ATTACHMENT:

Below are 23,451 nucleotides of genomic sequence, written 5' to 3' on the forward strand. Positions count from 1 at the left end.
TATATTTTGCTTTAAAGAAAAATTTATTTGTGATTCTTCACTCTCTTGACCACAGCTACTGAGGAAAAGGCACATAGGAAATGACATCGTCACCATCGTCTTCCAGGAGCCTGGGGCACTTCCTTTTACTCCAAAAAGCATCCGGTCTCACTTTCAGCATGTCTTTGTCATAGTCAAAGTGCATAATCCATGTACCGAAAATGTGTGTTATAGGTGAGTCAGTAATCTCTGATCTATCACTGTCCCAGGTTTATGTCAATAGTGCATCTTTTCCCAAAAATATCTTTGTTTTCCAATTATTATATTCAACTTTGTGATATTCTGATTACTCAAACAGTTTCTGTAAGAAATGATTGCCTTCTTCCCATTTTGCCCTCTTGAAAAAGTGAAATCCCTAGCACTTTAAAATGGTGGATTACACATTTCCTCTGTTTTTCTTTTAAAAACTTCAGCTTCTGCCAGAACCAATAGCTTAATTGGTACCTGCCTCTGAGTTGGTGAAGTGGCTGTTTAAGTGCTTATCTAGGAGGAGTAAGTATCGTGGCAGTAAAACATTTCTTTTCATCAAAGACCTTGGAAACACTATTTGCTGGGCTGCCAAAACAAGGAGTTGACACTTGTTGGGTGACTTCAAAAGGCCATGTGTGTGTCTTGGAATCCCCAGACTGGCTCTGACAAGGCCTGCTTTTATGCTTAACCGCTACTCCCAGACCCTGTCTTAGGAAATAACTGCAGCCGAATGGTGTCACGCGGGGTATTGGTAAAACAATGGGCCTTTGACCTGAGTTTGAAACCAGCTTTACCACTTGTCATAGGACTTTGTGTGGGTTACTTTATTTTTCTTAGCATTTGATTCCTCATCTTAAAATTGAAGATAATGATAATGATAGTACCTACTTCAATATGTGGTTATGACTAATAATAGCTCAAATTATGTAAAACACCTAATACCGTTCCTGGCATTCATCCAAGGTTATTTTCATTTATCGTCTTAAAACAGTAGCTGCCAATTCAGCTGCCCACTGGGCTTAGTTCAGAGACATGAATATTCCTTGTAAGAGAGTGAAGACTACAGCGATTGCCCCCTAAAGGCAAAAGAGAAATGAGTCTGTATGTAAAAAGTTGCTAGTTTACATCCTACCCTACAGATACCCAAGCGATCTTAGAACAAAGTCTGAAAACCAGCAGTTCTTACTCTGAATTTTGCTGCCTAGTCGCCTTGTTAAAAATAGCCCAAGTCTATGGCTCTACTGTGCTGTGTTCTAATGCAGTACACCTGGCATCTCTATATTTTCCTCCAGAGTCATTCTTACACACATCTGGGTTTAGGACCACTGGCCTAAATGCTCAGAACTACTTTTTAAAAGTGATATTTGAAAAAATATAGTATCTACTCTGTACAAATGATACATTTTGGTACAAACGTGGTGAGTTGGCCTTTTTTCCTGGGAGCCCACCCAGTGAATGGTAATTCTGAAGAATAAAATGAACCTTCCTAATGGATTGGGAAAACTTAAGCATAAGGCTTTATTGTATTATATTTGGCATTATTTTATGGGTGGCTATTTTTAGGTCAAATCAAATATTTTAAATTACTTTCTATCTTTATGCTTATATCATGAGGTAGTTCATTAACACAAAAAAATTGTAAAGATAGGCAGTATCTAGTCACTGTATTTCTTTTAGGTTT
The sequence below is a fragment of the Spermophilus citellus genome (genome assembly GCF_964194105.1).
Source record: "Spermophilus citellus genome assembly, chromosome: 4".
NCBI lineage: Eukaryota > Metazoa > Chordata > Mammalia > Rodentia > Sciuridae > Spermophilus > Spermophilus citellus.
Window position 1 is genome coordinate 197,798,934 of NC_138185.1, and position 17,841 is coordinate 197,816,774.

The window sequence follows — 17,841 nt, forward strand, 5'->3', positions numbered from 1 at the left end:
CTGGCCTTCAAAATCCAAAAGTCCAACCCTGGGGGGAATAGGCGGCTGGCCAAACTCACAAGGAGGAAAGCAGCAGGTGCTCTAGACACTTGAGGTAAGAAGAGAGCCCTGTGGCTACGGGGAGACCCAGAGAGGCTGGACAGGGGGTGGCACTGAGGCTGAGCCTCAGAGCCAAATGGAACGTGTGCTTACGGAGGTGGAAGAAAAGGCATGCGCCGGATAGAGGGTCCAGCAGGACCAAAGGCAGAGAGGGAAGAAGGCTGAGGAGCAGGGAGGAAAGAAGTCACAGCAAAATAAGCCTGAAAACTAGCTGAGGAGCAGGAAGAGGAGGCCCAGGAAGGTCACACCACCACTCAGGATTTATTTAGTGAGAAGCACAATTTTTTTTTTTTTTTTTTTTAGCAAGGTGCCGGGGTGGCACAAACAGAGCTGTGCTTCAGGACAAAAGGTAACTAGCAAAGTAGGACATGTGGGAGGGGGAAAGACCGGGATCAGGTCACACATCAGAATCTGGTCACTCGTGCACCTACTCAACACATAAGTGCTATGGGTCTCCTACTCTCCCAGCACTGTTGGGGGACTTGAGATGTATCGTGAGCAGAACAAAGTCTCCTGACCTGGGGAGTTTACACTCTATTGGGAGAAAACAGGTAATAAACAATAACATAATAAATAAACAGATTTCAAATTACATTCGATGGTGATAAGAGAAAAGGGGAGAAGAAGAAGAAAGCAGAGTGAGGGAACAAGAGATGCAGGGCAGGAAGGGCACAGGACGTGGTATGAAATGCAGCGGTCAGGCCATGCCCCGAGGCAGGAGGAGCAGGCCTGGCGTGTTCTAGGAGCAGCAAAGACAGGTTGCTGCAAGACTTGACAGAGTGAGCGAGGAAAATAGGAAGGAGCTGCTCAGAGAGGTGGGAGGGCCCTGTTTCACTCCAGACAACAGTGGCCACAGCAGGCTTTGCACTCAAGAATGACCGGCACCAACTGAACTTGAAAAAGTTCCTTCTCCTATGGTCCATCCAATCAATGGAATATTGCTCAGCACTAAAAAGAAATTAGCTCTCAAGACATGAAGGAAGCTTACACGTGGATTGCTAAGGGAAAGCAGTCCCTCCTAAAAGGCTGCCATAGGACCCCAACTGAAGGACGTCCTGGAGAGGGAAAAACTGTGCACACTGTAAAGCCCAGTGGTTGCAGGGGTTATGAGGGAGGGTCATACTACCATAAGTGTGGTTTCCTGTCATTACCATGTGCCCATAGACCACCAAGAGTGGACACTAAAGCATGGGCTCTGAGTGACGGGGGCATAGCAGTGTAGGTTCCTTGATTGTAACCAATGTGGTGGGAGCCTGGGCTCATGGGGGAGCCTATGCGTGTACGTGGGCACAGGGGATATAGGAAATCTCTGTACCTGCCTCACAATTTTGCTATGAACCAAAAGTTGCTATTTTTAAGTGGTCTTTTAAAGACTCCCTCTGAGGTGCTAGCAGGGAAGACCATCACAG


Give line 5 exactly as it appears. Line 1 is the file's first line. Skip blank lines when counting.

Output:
NCBI lineage: Eukaryota > Metazoa > Chordata > Mammalia > Rodentia > Sciuridae > Spermophilus > Spermophilus citellus.